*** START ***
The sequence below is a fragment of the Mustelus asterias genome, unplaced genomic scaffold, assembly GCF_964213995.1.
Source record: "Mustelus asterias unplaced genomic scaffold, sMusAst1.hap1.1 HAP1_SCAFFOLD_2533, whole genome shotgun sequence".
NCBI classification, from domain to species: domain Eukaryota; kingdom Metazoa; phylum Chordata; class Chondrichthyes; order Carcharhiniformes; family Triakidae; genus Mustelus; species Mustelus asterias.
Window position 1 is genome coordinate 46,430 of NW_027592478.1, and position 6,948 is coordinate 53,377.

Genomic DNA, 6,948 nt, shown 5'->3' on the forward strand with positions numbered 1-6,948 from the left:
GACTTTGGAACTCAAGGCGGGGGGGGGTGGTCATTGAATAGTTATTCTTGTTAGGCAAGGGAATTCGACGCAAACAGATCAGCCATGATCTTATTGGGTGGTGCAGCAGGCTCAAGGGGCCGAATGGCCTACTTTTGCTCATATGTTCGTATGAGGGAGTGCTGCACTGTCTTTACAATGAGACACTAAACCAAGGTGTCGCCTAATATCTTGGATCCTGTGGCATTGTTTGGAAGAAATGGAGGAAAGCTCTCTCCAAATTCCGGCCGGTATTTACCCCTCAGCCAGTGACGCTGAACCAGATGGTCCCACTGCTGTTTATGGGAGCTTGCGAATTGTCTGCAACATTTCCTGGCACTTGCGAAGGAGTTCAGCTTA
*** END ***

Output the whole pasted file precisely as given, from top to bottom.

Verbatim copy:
The sequence below is a fragment of the Mustelus asterias genome, unplaced genomic scaffold, assembly GCF_964213995.1.
Source record: "Mustelus asterias unplaced genomic scaffold, sMusAst1.hap1.1 HAP1_SCAFFOLD_2533, whole genome shotgun sequence".
NCBI classification, from domain to species: domain Eukaryota; kingdom Metazoa; phylum Chordata; class Chondrichthyes; order Carcharhiniformes; family Triakidae; genus Mustelus; species Mustelus asterias.
Window position 1 is genome coordinate 46,430 of NW_027592478.1, and position 6,948 is coordinate 53,377.

Genomic DNA, 6,948 nt, shown 5'->3' on the forward strand with positions numbered 1-6,948 from the left:
GACTTTGGAACTCAAGGCGGGGGGGGGTGGTCATTGAATAGTTATTCTTGTTAGGCAAGGGAATTCGACGCAAACAGATCAGCCATGATCTTATTGGGTGGTGCAGCAGGCTCAAGGGGCCGAATGGCCTACTTTTGCTCATATGTTCGTATGAGGGAGTGCTGCACTGTCTTTACAATGAGACACTAAACCAAGGTGTCGCCTAATATCTTGGATCCTGTGGCATTGTTTGGAAGAAATGGAGGAAAGCTCTCTCCAAATTCCGGCCGGTATTTACCCCTCAGCCAGTGACGCTGAACCAGATGGTCCCACTGCTGTTTATGGGAGCTTGCGAATTGTCTGCAACATTTCCTGGCACTTGCGAAGGAGTTCAGCTTA